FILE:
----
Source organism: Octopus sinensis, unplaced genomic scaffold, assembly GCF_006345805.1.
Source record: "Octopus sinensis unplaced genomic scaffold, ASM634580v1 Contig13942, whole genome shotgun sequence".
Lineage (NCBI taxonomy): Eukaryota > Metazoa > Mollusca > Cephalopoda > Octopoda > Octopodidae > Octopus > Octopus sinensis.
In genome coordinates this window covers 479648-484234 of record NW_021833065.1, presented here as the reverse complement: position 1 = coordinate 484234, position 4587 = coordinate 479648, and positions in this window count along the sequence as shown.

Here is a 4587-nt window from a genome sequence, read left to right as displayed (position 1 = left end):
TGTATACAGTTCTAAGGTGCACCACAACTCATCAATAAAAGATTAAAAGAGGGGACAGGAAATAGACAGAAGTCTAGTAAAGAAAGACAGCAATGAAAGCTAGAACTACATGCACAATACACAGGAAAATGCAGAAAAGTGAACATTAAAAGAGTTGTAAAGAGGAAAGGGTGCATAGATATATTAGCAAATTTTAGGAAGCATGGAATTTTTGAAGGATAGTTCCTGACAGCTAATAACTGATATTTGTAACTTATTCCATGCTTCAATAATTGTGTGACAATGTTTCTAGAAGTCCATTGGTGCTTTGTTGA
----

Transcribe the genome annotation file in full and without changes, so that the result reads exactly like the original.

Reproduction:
Source organism: Octopus sinensis, unplaced genomic scaffold, assembly GCF_006345805.1.
Source record: "Octopus sinensis unplaced genomic scaffold, ASM634580v1 Contig13942, whole genome shotgun sequence".
Lineage (NCBI taxonomy): Eukaryota > Metazoa > Mollusca > Cephalopoda > Octopoda > Octopodidae > Octopus > Octopus sinensis.
In genome coordinates this window covers 479648-484234 of record NW_021833065.1, presented here as the reverse complement: position 1 = coordinate 484234, position 4587 = coordinate 479648, and positions in this window count along the sequence as shown.

Here is a 4587-nt window from a genome sequence, read left to right as displayed (position 1 = left end):
TGTATACAGTTCTAAGGTGCACCACAACTCATCAATAAAAGATTAAAAGAGGGGACAGGAAATAGACAGAAGTCTAGTAAAGAAAGACAGCAATGAAAGCTAGAACTACATGCACAATACACAGGAAAATGCAGAAAAGTGAACATTAAAAGAGTTGTAAAGAGGAAAGGGTGCATAGATATATTAGCAAATTTTAGGAAGCATGGAATTTTTGAAGGATAGTTCCTGACAGCTAATAACTGATATTTGTAACTTATTCCATGCTTCAATAATTGTGTGACAATGTTTCTAGAAGTCCATTGGTGCTTTGTTGA